Dissertations, Theses, and Capstone Projects

Date of Degree


Document Type


Degree Name



Educational Psychology


Yung-Chi Chen, Ph.D.


Yung-Chi Chen, Ph.D.

Committee Members

Yung-Chi Chen, Ph.D.

Marian C. Fish, Ph.D.

Jay Verkuilen, Ph.D.

Subject Categories

School Psychology


trans, transgender, attitudes, behaviors, region, gay-straight alliances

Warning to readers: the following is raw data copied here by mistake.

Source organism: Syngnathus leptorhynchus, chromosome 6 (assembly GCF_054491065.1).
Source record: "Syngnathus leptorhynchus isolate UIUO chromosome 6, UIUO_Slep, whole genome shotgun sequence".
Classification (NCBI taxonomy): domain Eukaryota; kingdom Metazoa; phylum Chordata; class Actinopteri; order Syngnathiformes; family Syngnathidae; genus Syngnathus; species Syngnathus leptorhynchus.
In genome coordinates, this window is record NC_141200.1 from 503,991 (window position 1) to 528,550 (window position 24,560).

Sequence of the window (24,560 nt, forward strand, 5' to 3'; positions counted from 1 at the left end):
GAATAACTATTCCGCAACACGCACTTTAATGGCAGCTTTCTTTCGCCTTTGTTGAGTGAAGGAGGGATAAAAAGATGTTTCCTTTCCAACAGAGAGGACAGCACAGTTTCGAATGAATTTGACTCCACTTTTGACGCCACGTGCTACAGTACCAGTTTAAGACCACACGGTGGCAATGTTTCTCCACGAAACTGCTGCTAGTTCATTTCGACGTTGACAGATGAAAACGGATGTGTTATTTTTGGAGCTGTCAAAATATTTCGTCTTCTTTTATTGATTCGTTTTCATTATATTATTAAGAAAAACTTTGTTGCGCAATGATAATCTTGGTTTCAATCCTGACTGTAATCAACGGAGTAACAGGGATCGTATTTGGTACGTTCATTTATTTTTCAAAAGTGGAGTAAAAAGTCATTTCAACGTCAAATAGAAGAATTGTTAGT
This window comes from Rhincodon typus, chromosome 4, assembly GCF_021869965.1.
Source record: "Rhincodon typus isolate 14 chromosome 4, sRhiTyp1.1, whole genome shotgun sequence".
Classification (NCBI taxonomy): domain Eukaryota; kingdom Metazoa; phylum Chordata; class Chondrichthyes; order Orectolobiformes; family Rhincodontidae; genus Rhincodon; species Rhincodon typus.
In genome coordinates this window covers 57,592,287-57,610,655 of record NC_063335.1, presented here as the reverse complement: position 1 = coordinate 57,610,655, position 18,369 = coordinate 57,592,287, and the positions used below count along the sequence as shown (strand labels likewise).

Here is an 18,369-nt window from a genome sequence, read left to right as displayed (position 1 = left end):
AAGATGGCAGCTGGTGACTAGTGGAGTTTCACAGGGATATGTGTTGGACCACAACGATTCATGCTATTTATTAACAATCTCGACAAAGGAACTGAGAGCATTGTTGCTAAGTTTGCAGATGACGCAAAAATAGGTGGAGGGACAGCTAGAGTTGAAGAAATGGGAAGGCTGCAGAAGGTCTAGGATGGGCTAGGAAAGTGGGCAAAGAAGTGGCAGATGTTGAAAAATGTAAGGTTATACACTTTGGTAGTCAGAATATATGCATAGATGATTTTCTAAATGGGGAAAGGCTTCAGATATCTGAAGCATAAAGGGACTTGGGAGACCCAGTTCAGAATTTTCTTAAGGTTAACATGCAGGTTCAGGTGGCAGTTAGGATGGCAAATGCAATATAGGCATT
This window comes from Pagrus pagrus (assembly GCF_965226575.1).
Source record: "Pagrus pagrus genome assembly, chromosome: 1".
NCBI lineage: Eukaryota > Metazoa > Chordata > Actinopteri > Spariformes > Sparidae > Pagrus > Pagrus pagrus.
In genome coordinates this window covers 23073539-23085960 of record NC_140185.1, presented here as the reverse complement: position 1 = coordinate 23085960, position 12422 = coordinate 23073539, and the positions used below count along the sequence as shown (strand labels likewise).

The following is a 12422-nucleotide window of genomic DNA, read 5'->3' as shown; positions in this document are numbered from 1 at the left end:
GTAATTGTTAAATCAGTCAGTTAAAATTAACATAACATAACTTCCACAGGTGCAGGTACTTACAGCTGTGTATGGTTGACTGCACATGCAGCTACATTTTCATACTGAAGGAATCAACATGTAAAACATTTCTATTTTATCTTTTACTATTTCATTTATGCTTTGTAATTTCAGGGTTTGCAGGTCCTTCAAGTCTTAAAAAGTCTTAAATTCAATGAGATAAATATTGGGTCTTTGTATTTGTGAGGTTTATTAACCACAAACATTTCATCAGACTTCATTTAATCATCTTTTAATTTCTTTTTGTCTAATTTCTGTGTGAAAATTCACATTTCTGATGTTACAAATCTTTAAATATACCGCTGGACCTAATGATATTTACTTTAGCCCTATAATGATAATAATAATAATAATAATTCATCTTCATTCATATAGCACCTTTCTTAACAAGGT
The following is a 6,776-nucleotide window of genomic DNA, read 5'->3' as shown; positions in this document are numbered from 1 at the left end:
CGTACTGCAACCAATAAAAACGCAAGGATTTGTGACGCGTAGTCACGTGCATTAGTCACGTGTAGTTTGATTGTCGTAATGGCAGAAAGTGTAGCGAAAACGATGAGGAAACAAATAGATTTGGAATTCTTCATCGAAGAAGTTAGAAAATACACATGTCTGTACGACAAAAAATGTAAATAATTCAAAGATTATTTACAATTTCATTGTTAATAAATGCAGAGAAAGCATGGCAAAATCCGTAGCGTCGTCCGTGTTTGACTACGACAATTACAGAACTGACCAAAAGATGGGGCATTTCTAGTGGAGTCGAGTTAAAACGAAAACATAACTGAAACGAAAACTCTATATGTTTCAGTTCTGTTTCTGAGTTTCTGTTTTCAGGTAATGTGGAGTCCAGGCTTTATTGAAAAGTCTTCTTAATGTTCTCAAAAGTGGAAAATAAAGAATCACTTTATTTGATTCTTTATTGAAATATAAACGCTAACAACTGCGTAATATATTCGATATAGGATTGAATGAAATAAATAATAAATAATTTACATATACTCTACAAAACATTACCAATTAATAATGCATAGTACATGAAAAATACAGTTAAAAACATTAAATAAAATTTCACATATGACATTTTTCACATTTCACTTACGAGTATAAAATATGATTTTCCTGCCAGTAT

For transgender adolescents in an environment consisting largely of non-transgender (cisgender) individuals, whether adults and their peers in school are rejecting or accepting of their gender identity can have a large impact on their immediate and future outcomes. As college students will go on to form the social environment for the next generation of transgender adolescents, it is important to assess their beliefs and behaviors regarding this population. The present study sought to investigate the impact of individual and community factors on cisgender college students’ attitudes and behaviors towards transgender individuals. Using a sample of 302 cisgender college students from across the United States, multiple and negative binomial regression models were used to analyze how individual and community factors are associated with attitudes and behaviors towards transgender individuals. Overall, different individual and community factors were found to be related to attitudes and behaviors. Gender role beliefs, political beliefs, experience with LGBT individuals, and attending a suburban high school predicted attitudes towards transgender individuals. Reported behaviors towards transgender people were associated with gender role beliefs, religiosity, attending a rural high school, attending a Southern high school, and not having a gay-straight alliance (GSA) in high school. Attitudes were positively associated with reported behaviors towards transgender individuals. These findings and conclusions suggested areas for future research. Educational implications were addressed.